Oregon State University Press
For fifty years, Oregon State University Press has been publishing exceptional books about the Pacific Northwest—its people and landscapes, its flora and fauna, its history and cultural heritage. The Press has played a vital role in the region’s literary life, providing readers with a better understanding of what it means to be an Oregonian. Today, Oregon State University Press publishes distinguished books in several academic areas from environmental history and natural resource management to indigenous studies.
Nature in Spiritual Practice
Explores the tenuous character of the human relationship to the natural world in the twenty first century, arguing that contact with specific places is necessary for fostering a sense of meaning and fulfillment in today’s high-tech world.
Lives Transformed by Oregon
Watching Wildlife in the City
With the help of new friends, young citizen scientists Ricky and Ellie discover a fascinating variety of wildlife and habitats during their weekend visit to the city of Portland, where they map out wildlife connections and make contributions to regional databases.
Seasons of Work and Identity on the Oregon Coast
A Pictorial History of Early Oregon Sports
The Oregon Method
Exploring Language and Culture in the Pacific Northwest
This engaging volume for both general readers and language scholars brings together research and perspectives from linguistics, history, and cultural studies to help readers understand how and why language is of utmost importance to the past, present, and future of the Pacific Northwest.
Experiences of the Malheur-Steens Country
Along with poems by Ursula K. LeGuin, this anthology comprises primarily personal essays related to the experiences of the writers in the Malheur-Steens region of Oregon, known for its birding opportunities as well as the 2016 armed takeover of the Malheur National Wildlife Refuge.
A field guide to all the native and introduced grasses known to grow in the wild in Oregon and Washington. To aid identification, it provides identification keys, species descriptions, color photographs (including microscope photos of small parts), and distribution maps.
The Ethnobotany of the Quinault and Neighboring Tribes
Based upon the knowledge and wisdom of traditional plant users, this guide features more than seventy species and a glossary, providing detailed information on the use of plants for food, medicines, and materials.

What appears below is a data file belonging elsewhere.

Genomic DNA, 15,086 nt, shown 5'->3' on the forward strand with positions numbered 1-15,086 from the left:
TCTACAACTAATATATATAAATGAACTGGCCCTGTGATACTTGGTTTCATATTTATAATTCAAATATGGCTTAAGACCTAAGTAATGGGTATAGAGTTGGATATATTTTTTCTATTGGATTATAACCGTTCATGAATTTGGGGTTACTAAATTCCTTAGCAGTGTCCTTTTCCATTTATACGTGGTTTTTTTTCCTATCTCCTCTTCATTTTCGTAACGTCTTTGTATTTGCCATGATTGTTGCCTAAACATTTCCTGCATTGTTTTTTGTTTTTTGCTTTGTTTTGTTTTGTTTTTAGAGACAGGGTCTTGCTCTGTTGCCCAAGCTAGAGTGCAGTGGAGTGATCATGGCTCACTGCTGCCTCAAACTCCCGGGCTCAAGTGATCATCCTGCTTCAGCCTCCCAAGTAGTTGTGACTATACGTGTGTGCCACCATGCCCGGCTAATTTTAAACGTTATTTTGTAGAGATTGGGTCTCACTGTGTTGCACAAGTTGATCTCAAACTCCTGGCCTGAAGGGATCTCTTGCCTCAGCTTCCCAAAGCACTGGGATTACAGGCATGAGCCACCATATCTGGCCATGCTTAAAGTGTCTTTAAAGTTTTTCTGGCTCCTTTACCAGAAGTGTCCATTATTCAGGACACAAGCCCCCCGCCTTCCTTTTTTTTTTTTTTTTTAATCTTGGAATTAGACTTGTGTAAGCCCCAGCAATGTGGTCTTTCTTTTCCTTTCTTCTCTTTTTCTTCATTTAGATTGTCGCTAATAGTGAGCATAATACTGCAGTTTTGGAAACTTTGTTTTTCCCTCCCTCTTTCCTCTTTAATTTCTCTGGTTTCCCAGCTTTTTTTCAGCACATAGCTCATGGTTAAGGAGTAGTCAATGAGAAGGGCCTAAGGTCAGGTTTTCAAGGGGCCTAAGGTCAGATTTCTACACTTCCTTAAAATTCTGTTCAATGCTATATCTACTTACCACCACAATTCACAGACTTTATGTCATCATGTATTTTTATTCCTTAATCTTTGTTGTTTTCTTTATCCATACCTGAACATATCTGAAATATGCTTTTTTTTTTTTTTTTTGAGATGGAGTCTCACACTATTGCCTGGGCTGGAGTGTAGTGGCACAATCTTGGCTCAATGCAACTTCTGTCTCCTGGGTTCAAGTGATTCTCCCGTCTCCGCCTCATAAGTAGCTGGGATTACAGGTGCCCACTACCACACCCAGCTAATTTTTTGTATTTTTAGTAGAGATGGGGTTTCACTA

Essays on Absence
A collection of essays ranging across topics as diverse as marriage, Japanese poetry, Craftsman design, Old English riddles, racism, extinction, fatherhood, mountaineering, predatory mega-fauna, street fighting, trains, the Great Depression, and the effects of climate change.
Continuity and Change
Research and Reciprocity in Indigenous Settings
Atlas of Wyoming's Ungulates
The 1962 Columbus Day Storm
Veteran journalist John Dodge tell stories of tragedy and heroism, loss and resilience, in the aftermath of the 1962 Columbus Day Storm, which plowed a path of destruction from the San Francisco Bay Area to British Columbia.
How Harney County Defeated the Takeover of the Malheur Wildlife Refuge
Local Histories in Central Oregon
Oregon Pioneer and First Governor of California
Most people wouldn’t think to look for penguins in a hot desert, but every year along a windswept edge of coastal Patagonia, hundreds of thousands of Magellanic penguins gather to rear their young at Punta Tombo, Argentina, the largest penguin colony in the world outside of Antarctica.
Confronting Pollution on the Willamette, 1920s-1970s
From Oceanographer to University President
As told by Wilson Wewa
This collection includes twenty-one legends of the Northern Paiutes as told by Wilson Wewa, historian and spiritual leader of the Northern Paiutes on the Warm Springs Reservation in Oregon.
An American Legacy
On the 100th anniversary of the National Wild and Scenic Rivers Act, this is a celebration of America’s premier system of protected rivers nationwide, with 160 stunning photos and text that tells the colorful history of this vital program.
Reminiscences of a Grand Ronde Reservation Childhood
A rare, first-person narrative by the last-known speaker of the Tualatin Northern Kalapuya, discussing life on an Oregon reservation in the late nineteenth and early twentieth centuries.
A Global Environmental History of the Second World War
The Long Shadows is the first book-length work to offer global perspectives on the environmental history of World War II. Based on long-term research, the selected articles represent the best available studies in different fields and countries. With contributions touching on Europe, America, Asia, and Africa, the book has a truly global approach.
Receive the latest UBC Press news, including events, catalogues, and announcements.Subscribe to our newsletter now
Read past newsletters